Easter Island Music

Music and musical instruments of Easter Island

Easter Island there is interesting native music, deeply rooted in ancient traditions and legends transmitted from one generation to another. In the imagination of the singers, folklore can be observed that is conformed by rural chants different from the current songs of Polynesian origin, which are more cheerful. One of these songs is the Sau-Sau, a popular song and dance of Samoan origin that has become a characteristic dance of the island. Additionally, there are other popular songs and dances dedicated to the gods, warrior spirits, to rain and love.

Maea: They are hard and round sonorous stones that were beaten rhythmically and accompanied the singing groups. These stones were extracted from the seabed because they were resistant. The islanders accompanied the ancient chants clapping their hands. The dances included rhymed sounds made with the throat, and the rhythm was marked with a wooden stick used to hit the ground, a long mallet shaped like a thin paddle called Ua.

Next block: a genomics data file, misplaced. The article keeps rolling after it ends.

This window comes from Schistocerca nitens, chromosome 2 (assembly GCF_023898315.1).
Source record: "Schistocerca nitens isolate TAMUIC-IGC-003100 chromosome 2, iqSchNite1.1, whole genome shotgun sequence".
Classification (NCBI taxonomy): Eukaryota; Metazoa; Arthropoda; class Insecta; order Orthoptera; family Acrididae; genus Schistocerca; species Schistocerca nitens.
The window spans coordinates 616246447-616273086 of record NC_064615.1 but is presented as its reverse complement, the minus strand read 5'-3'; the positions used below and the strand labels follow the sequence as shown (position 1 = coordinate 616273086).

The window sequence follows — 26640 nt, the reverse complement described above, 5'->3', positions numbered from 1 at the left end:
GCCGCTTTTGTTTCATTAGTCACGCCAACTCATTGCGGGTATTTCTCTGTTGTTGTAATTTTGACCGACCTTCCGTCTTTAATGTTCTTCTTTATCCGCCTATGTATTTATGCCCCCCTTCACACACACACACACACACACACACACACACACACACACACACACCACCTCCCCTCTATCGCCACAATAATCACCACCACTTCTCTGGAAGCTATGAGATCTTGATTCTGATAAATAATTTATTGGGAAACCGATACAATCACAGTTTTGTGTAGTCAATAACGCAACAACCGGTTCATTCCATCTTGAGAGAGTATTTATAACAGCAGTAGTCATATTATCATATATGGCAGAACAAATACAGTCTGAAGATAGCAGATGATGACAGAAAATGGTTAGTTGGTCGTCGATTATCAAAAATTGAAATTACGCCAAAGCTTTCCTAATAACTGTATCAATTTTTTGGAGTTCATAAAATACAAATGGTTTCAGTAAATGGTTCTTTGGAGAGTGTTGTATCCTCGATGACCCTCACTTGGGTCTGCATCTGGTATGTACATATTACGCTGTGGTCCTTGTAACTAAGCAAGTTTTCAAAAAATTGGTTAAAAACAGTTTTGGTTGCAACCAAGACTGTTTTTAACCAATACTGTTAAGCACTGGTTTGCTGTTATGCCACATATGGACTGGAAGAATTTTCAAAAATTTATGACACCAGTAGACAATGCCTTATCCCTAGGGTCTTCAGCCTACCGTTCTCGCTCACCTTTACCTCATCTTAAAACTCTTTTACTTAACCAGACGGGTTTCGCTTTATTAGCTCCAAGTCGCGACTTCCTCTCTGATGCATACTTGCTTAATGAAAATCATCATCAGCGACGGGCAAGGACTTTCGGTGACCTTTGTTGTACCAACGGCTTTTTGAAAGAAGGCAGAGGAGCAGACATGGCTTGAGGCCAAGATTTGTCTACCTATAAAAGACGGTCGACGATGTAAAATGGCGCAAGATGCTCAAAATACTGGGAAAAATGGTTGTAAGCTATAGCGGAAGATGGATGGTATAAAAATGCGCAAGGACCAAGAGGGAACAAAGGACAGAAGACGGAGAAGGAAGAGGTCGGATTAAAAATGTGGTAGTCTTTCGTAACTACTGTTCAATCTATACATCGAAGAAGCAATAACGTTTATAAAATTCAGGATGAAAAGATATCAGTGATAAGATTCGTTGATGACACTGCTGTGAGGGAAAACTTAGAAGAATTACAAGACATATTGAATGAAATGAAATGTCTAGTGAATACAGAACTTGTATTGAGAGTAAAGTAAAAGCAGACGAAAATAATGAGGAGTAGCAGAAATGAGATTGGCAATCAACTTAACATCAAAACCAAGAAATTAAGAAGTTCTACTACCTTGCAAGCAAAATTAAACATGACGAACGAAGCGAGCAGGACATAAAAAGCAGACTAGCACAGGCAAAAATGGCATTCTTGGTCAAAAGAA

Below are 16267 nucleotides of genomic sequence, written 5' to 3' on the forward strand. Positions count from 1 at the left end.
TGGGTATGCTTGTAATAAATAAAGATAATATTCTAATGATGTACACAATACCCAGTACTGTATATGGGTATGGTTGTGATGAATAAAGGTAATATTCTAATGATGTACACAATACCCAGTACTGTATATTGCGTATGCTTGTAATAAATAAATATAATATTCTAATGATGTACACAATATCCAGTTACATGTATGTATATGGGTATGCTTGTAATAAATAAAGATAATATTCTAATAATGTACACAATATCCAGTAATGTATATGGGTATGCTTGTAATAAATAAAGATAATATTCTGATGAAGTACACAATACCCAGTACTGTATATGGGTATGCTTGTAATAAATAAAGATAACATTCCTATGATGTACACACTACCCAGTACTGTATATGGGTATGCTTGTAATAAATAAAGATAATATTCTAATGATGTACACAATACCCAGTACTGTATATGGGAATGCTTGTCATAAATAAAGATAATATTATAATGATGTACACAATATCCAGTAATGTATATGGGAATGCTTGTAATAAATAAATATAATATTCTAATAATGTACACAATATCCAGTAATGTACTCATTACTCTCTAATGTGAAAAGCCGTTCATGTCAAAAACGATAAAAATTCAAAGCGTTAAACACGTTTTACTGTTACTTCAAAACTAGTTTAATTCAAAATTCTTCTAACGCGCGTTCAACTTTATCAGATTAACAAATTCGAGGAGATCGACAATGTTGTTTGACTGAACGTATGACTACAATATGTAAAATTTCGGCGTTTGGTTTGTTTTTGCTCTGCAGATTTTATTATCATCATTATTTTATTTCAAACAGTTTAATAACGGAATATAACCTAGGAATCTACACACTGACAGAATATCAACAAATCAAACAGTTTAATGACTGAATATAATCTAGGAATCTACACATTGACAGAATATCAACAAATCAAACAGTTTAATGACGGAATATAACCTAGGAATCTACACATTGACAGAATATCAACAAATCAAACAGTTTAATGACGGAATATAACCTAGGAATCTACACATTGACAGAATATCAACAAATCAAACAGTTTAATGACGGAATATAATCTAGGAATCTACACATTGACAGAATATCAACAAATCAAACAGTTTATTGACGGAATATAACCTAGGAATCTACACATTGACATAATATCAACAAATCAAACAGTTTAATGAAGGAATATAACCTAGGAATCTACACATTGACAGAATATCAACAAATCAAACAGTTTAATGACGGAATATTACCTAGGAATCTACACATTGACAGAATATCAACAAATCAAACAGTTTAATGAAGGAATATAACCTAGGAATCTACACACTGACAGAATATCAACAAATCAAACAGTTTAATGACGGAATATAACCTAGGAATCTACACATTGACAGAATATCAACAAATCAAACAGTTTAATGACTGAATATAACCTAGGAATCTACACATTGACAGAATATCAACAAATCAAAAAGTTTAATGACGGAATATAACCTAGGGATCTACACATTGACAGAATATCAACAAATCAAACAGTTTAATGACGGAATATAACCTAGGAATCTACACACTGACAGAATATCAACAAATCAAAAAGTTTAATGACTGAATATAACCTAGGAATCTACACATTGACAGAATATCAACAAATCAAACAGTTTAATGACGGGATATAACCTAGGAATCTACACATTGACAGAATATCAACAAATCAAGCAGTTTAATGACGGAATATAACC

Keho: A primitive drum made of stone. A wide hole was dug in the ground, and then another circular smaller one in the middle, where an empty pumpkin covered with a slab stone was placed. On this stone, a singer or dancer would bang loudly with his naked feet following the rhythm of the music. The sound was obtained from the boom of the air contained in the hole, and the pumpkin served as a sounding box.

Hio (aerophone): It is a sort of bamboo flute with holes. According to existent references, it must have had a pitiful sound. The Tahitian word “hio” means “to whistle” or “to blow”.

Kauaha (idiophone): A naturally dissected equine jaw. The inferior maxillary bones preserve all the loose pieces in the dental alveolus, which do not fall out because of their shape. Two sounds are produced when the jaw (which is held by the front) is banged against the ground or the palm of the hand.

Ukelele (chordophone): This instrument comes from Polynesia and also receives the name of Hawaiian guitar. The box is similar to the guitar, though a lot smaller, and it has four strings.

Guitar (chordophone): Manufactured in the island, it was used a lot in the past. Today, most guitars are manufactured in the continent.

Upa-Upa (aerophone): Button or keyboard accordion.